The build-deploy-pudl GitHub action contains the main coordination logic for the Nightly Data Builds. The action is triggered every night and when new tags are pushed to the PUDL repository. This way, new data outputs are automatically updated on code releases, and PUDL’s code and data are tested every night. The action is modeled after an example from the setup-gcloud GitHub action repository.

Unfortunately, scheduled actions only run on the default branch. To run scheduled builds on the dev branch, the actions/checkout step checks out the dev branch if a schedule triggers the action and the main branch if a tag triggers the action.

The gcloud command in build-deploy-pudl requires certain Google Cloud Platform (GCP) permissions to start and update the GCE instance. The gcloud command authenticates using a service account key for the deploy-pudl-github-action service account stored in PUDL’s GitHub secrets as DEPLOY_PUDL_SA_KEY. The deploy-pudl-github-action service account has the Compute Instance Admin (v1) IAM role on the GCE instances to update the container and start the instance.

Google Compute Engine#

The PUDL image is deployed on a Container Optimized GCE instance, a type of virtual machine (VM) built to run containers. The pudl-deployment-dev and pudl-deployment-tag instances in the catalyst-cooperative-pudl GCP project handle deployments from the dev branch and tags, respectively. There are two VMs so a scheduled and a tag build can run at the same time.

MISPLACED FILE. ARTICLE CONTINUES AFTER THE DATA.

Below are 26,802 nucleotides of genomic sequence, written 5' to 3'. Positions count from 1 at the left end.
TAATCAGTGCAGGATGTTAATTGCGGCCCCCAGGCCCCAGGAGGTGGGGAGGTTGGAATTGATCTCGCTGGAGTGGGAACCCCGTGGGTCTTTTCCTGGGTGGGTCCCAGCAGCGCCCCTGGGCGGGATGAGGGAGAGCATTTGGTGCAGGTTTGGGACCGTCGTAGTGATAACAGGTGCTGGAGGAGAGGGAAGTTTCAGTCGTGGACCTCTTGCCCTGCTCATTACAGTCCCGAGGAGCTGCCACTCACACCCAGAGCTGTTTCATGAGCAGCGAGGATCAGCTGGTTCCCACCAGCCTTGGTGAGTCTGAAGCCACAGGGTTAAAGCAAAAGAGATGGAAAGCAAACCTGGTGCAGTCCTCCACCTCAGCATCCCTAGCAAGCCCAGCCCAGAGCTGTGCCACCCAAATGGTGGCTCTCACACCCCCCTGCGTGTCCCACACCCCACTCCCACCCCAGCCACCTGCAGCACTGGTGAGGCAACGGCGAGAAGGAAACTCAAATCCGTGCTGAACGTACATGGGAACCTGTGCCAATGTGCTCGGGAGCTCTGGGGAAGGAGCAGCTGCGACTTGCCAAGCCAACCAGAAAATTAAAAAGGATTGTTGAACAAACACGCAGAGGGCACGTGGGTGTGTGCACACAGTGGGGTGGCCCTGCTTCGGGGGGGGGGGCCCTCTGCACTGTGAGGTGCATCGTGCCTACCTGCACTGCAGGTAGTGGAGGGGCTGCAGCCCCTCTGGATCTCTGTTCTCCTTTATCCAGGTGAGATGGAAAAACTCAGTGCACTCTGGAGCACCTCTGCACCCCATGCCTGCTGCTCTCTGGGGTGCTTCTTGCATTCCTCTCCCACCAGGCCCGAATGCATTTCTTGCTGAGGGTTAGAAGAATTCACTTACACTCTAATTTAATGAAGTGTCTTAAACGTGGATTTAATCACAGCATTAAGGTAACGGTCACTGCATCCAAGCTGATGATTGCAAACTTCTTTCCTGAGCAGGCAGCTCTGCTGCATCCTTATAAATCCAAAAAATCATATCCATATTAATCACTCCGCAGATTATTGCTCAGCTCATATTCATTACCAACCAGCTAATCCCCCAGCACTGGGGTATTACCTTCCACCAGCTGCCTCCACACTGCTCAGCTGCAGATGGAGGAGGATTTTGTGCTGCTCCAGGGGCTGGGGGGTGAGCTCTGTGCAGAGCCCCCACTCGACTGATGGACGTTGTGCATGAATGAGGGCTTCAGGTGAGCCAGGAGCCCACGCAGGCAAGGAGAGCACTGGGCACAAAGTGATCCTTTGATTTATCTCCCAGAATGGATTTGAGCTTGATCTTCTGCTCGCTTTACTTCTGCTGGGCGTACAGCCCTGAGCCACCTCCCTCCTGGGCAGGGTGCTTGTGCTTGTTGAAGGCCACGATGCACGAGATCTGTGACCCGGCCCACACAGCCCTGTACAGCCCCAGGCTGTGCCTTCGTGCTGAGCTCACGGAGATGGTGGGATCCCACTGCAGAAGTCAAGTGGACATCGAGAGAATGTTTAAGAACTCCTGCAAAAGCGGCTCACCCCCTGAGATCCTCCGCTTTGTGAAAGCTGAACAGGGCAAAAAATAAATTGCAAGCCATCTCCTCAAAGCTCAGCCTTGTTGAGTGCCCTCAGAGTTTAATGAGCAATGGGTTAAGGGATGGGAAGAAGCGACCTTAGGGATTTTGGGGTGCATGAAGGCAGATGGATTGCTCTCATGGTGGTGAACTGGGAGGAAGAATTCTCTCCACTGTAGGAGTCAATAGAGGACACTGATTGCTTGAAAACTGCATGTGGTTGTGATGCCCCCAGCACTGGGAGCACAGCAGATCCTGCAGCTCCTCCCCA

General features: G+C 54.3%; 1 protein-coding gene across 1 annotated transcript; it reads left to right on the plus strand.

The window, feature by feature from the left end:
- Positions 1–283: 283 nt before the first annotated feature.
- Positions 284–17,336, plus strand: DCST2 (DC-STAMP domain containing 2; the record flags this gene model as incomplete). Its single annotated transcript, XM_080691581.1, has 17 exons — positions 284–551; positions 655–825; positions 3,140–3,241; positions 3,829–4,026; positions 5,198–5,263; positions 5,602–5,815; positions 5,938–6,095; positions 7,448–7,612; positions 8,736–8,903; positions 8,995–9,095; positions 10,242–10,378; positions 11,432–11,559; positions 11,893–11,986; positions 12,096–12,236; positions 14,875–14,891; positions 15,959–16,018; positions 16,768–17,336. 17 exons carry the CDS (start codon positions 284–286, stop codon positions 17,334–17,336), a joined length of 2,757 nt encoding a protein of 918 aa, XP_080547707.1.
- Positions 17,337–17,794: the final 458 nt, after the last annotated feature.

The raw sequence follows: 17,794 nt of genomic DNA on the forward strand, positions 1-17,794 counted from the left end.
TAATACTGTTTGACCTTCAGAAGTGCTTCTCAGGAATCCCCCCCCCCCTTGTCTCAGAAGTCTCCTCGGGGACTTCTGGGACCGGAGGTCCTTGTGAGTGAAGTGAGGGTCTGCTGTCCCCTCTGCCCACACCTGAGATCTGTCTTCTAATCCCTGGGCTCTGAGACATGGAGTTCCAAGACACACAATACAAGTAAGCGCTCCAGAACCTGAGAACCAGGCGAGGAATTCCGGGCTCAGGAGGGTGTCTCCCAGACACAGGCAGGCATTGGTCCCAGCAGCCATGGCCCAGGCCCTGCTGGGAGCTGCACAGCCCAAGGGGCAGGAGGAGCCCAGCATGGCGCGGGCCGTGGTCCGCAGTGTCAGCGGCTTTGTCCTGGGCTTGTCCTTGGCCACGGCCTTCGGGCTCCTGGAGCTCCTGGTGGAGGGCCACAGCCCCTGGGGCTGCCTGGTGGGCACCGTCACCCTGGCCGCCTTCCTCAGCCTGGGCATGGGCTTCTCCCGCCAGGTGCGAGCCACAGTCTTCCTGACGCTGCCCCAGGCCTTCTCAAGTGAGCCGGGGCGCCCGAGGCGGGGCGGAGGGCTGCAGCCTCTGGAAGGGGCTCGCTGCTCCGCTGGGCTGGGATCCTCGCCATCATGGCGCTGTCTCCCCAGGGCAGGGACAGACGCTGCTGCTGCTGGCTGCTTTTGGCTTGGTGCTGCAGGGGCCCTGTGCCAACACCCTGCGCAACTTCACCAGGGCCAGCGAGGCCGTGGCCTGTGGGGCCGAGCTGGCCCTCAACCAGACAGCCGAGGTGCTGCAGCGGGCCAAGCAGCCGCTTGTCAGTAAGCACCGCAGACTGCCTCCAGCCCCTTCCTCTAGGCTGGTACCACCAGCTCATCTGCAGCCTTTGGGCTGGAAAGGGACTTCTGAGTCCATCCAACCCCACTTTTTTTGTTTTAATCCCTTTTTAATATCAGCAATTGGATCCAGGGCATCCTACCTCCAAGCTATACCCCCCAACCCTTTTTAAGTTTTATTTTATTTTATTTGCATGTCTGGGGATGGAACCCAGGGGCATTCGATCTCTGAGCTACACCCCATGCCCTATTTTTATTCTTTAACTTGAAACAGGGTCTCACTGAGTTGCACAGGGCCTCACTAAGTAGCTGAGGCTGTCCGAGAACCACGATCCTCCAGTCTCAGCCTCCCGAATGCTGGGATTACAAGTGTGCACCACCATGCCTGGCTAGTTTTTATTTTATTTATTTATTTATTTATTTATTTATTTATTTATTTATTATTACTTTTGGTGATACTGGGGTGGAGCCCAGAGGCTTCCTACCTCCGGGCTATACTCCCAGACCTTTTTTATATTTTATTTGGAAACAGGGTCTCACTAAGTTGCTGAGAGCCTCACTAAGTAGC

If a tag build starts before the previous tag build has finished, the previous build will be interrupted.

PUDL’s VMs have 32 GB of RAM and 8 CPUs to accommodate the PUDL ETL’s memory-intensive steps. Currently, these VMs do not have swap space enabled.

Each GCE VM has a service account that gives the VM permissions to GCP resources. The two PUDL deployment VMs share the deploy-pudl-vm-service-account. This service account has permissions to:

  1. Write logs to Cloud Logging.

  2. Start and stop the VM so the container can shut the instance off when the ETL is complete, so Catalyst does not incur unnecessary charges.

  3. Bill the catalyst-cooperative-pudl project for egress fees from accessing the bucket. Note: The catalyst-cooperative-pudl won’t be charged anything because the data stays within Google’s network.

  4. Write logs and outputs to pudl-etl-logs and buckets.


The Docker image the VMs pull installs PUDL into a mamba environment. The VMs are configured to run the docker/ script. This script:

  1. Notifies the pudl-deployments Slack channel that a deployment has started. Note: if the container is manually stopped, slack will not be notified.

  2. Runs the ETL and full test suite.

  3. Copies the outputs and logs to a directory in the pudl-etl-logs bucket. The directory is named using the git SHA of the commit that launched the build.

  4. Copies the outputs to the bucket if the ETL and test suite run successfully.

  5. Notifies the pudl-deployments Slack channel with the final build status.

The script is only intended to run on a GCE VM with adequate permissions. The full ETL and tests can be run locally by running these commands from the pudl directory:

docker compose -f docker/docker-compose.yml build
docker compose -f docker/docker-compose.yml up